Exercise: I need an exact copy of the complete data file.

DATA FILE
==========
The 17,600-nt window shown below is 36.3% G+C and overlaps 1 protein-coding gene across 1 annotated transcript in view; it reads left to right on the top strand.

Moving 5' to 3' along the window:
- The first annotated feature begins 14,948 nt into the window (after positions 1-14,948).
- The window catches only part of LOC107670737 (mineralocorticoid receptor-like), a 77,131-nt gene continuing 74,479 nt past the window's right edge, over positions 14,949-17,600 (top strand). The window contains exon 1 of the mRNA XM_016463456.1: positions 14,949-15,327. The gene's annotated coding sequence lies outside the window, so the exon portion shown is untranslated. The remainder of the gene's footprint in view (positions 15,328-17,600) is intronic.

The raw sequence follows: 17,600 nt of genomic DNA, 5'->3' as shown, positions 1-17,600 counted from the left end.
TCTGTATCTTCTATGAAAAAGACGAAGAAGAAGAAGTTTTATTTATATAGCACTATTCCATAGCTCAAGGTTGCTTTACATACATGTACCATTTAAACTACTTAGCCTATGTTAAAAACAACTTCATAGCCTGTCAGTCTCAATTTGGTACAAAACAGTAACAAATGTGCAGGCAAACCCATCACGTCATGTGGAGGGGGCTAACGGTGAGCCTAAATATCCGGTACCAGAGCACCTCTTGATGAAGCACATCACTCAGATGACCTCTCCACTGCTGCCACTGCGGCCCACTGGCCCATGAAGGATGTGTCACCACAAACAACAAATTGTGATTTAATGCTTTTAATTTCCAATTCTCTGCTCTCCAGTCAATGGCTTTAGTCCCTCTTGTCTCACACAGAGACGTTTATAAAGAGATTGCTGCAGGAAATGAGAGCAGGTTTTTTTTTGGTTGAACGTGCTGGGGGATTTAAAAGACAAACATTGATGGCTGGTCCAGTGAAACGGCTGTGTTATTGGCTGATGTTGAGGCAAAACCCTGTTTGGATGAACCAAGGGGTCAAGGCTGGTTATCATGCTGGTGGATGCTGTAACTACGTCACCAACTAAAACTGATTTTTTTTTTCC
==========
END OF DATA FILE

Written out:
The 17,600-nt window shown below is 36.3% G+C and overlaps 1 protein-coding gene across 1 annotated transcript in view; it reads left to right on the top strand.

Moving 5' to 3' along the window:
- The first annotated feature begins 14,948 nt into the window (after positions 1-14,948).
- The window catches only part of LOC107670737 (mineralocorticoid receptor-like), a 77,131-nt gene continuing 74,479 nt past the window's right edge, over positions 14,949-17,600 (top strand). The window contains exon 1 of the mRNA XM_016463456.1: positions 14,949-15,327. The gene's annotated coding sequence lies outside the window, so the exon portion shown is untranslated. The remainder of the gene's footprint in view (positions 15,328-17,600) is intronic.

The raw sequence follows: 17,600 nt of genomic DNA, 5'->3' as shown, positions 1-17,600 counted from the left end.
TCTGTATCTTCTATGAAAAAGACGAAGAAGAAGAAGTTTTATTTATATAGCACTATTCCATAGCTCAAGGTTGCTTTACATACATGTACCATTTAAACTACTTAGCCTATGTTAAAAACAACTTCATAGCCTGTCAGTCTCAATTTGGTACAAAACAGTAACAAATGTGCAGGCAAACCCATCACGTCATGTGGAGGGGGCTAACGGTGAGCCTAAATATCCGGTACCAGAGCACCTCTTGATGAAGCACATCACTCAGATGACCTCTCCACTGCTGCCACTGCGGCCCACTGGCCCATGAAGGATGTGTCACCACAAACAACAAATTGTGATTTAATGCTTTTAATTTCCAATTCTCTGCTCTCCAGTCAATGGCTTTAGTCCCTCTTGTCTCACACAGAGACGTTTATAAAGAGATTGCTGCAGGAAATGAGAGCAGGTTTTTTTTTGGTTGAACGTGCTGGGGGATTTAAAAGACAAACATTGATGGCTGGTCCAGTGAAACGGCTGTGTTATTGGCTGATGTTGAGGCAAAACCCTGTTTGGATGAACCAAGGGGTCAAGGCTGGTTATCATGCTGGTGGATGCTGTAACTACGTCACCAACTAAAACTGATTTTTTTTTTCC